Bella is back, thanks to a very special kidney

Teen is back on the slopes after kidney transplant.
Bella received a kidney transplant from a living donor — her dad, Bill.

When they boarded a flight to Hawaii, Nancie and Bill had no idea their 12-year-old daughter was days away from being diagnosed with end-stage renal disease (ESRD). It was spring break and everyone was excited for the family adventure to begin.

The day before the trip, Bella saw a local orthopedic specialist after feeling pain and weakness in her legs. She otherwise felt well, but with softball season approaching, she didn’t want to risk injury. The specialist drew blood and was hoping to have some answers for the family upon their return home to Connecticut.

End-stage renal disease: A devastating diagnosis

Just hours after landing in Hawaii, orthopedic specialist Dr. Daniel Green of New York’s Hospital for Special Surgery called. Bella’s leg pain was not just an orthopedic issue — it was due to bone disease brought on by kidney failure.

Grateful for Green’s perseverance, Nancie and Bill were in shock. How could their healthy, active daughter be so sick? The remainder of spring break was emotional as they “cleared the decks” to be able to fully focus on Bella’s health.

Back home, doctors confirmed the diagnosis and felt Bella would need a kidney transplant. “I had never had surgery before, so for me there was a fear of the unknown,” she remembers. “But I knew I had to deal with it, and it was comforting to know I’d get better after surgery.”

New England natives, Nancie and Bill immediately made an appointment to get a second opinion from the late Nephrologist-in-Chief at Boston Children’s Hospital, Dr. William Harmon. Bella wore bright yellow sneakers to the appointment, to which Harmon remarked, “I bet you won’t get lost in the snow wearing those!” Bella cracked a smile, and relaxed — Harmon had earned her trust.

Bella wore yellow sneakers to her first appointment at Boston Children's.

Given her severe kidney disease, Bella began medications to optimize her health prior to transplantation. Over the next several months, she was back and forth to Boston for evaluations by various members of her care team.

“The entire family took on these added responsibilities with grace,” says Dr. Nancy Rodig, Medical Director of the Kidney Transplant Program at Boston Children’s. “They came to kidney clinic with a positive attitude and questions, to ensure they understood as much as possible about Bella’s condition.”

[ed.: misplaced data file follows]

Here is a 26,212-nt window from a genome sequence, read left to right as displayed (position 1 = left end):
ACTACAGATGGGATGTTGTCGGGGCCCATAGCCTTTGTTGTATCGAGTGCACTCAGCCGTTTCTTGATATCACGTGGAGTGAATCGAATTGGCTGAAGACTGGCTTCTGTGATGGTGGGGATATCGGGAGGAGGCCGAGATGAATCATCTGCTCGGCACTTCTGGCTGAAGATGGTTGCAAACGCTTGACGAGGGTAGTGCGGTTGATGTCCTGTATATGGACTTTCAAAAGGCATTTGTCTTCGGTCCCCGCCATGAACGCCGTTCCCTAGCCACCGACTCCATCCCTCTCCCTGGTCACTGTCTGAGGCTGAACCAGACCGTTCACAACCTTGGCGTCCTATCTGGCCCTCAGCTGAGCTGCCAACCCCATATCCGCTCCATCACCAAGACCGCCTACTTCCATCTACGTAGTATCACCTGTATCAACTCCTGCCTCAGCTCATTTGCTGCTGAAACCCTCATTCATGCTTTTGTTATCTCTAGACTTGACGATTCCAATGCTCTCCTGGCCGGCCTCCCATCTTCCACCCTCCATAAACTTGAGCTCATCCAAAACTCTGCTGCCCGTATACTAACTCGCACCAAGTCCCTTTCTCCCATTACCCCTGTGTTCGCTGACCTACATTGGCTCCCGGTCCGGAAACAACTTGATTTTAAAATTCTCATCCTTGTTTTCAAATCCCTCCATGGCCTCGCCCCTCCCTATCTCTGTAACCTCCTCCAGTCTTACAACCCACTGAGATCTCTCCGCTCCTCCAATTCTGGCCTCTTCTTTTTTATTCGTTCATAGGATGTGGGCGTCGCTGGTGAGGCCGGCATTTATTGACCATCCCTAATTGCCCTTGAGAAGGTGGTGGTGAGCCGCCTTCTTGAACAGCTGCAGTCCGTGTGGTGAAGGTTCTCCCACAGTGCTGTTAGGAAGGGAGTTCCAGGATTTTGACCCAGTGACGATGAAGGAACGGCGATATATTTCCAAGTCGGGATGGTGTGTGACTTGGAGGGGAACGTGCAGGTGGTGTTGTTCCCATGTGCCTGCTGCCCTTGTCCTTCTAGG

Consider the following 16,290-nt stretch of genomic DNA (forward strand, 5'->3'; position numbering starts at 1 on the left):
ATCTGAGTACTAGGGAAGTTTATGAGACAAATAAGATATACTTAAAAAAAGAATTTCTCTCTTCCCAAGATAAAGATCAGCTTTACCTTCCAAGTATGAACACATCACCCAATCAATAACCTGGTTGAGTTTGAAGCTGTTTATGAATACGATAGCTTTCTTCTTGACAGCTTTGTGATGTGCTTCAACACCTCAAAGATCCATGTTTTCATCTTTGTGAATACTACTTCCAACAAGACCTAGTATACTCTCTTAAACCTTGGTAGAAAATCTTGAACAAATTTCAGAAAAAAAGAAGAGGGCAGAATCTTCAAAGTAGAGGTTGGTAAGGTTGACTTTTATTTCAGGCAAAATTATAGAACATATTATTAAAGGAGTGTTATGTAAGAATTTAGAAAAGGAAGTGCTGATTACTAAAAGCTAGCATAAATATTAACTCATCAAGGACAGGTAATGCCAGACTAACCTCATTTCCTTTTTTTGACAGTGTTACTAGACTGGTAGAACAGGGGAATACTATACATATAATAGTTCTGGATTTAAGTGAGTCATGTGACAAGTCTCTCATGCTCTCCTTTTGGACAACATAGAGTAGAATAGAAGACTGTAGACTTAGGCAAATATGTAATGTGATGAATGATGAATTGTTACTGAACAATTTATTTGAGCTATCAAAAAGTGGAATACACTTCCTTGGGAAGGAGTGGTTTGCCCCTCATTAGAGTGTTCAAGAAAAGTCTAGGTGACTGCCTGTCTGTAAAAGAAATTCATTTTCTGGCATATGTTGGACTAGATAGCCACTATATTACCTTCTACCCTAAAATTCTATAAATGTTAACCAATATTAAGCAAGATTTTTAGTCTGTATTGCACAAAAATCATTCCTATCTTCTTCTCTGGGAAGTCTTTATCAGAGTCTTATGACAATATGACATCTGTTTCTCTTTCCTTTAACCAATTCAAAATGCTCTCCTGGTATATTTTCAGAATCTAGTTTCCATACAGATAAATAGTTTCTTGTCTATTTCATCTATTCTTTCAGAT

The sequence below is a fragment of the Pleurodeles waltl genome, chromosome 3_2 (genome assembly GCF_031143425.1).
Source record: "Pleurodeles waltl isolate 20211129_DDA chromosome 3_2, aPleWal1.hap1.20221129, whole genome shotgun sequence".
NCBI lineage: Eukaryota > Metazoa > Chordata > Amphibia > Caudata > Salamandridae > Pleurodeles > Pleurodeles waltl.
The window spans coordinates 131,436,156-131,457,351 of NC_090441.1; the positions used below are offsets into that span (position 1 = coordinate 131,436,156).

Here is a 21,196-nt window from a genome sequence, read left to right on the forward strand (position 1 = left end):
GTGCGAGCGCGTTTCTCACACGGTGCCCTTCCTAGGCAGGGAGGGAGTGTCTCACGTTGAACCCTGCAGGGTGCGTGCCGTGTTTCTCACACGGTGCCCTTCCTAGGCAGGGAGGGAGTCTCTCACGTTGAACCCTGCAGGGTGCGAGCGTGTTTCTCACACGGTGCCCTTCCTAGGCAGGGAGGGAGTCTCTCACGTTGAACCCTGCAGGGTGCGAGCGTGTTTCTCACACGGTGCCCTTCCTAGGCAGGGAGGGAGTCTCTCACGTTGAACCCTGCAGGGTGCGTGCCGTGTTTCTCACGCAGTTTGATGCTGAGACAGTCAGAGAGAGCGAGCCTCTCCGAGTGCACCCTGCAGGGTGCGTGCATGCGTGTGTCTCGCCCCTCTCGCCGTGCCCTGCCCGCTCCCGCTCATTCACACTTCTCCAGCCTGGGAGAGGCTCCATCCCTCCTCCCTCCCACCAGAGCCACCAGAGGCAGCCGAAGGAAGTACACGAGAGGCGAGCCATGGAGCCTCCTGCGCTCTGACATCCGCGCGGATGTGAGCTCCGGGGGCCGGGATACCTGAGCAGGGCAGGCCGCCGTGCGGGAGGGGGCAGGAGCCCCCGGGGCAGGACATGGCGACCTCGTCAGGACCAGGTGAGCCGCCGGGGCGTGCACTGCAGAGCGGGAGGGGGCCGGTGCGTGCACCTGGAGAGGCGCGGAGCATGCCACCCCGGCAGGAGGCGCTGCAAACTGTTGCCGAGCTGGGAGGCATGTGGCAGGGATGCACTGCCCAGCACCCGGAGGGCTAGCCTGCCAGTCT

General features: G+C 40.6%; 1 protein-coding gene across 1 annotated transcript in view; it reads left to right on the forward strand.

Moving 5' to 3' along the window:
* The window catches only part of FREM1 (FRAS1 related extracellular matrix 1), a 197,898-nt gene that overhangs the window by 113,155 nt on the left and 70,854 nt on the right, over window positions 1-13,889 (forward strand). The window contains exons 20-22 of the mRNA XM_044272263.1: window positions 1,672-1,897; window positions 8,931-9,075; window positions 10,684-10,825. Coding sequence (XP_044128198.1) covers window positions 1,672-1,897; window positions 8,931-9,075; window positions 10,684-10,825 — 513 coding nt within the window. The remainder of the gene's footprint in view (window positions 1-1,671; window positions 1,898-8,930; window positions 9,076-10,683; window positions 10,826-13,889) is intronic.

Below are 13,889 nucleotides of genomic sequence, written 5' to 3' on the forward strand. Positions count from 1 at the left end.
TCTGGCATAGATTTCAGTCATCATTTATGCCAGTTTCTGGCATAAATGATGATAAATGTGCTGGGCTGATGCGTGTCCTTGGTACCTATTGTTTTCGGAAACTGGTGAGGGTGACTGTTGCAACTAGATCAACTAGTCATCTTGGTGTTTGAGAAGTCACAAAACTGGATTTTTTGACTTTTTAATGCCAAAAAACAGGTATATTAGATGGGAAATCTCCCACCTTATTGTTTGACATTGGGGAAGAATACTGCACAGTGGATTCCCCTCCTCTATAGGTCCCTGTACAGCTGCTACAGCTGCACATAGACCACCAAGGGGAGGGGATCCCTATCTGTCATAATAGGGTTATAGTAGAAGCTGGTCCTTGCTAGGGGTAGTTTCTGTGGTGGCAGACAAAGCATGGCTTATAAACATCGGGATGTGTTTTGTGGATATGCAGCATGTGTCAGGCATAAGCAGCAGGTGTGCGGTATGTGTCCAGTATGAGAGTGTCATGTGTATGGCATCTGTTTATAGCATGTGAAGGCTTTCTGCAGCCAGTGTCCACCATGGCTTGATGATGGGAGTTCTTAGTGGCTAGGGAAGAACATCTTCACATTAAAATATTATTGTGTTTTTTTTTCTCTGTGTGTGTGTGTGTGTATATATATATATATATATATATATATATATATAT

A father’s gift

Bella had stabilized by July and was cleared to receive a kidney transplant from a very special living donor — her dad. “We were unusually lucky that not only was Bill a match, but he was also cleared by the surgeons to be a donor,” says Nancie.

Both Bill and Bella underwent surgery on July 24th. The operations went well, but recovery wasn’t easy for Bella. She experienced a kidney obstruction requiring additional surgery and in total spent nearly 30 nights at Boston Children’s.

On top of this initial setback, Bella had to adhere to the rigorous routine required of all transplant recipients: frequent visits to Boston the first few months post transplant, as well as a daily medication regimen with often unpleasant side effects.

By October, she was able to return to school full-time, facing her new reality with incredible optimism.

Bella is back on the slopes after a kidney transplant.
Bella at a race with her mom, Nancie.

“Bella bears an unusual weight relative to her healthy peers, including strict compliance with immunosuppression medications and monthly labs,” says Nancie. “Her resilience and grit are remarkable and she is living a full life.”

Now at boarding school, 15-year-old Bella is relishing her newfound independence. As a freshman, she made the varsity ski team, qualifying to compete in the New England Preparatory School Athletic Council (NEPSAC) Slalom and Giant Slalom (GS) events.

“Racing can be dangerous, but I know what I’m doing and I wear a protective vest, so there’s not a huge chance I’ll hurt myself,” she says. “It’s similar to how I felt before my transplant. It was scary, but I knew I would get better. I always try to keep a smile on my face and not let things bother me.”

When Harmon passed away, Bella wrote a note of thanks to him on her yellow sneakers and hung them from a flagpole outside the family’s home in Connecticut. They’re a constant reminder of the many ways she has grown since she fit in those shoes. “I’m back to 100 percent now,” says Bella. “Half the time I forget I’ve even had a transplant.”

Learn more about the Boston Children’s Kidney Transplant Program.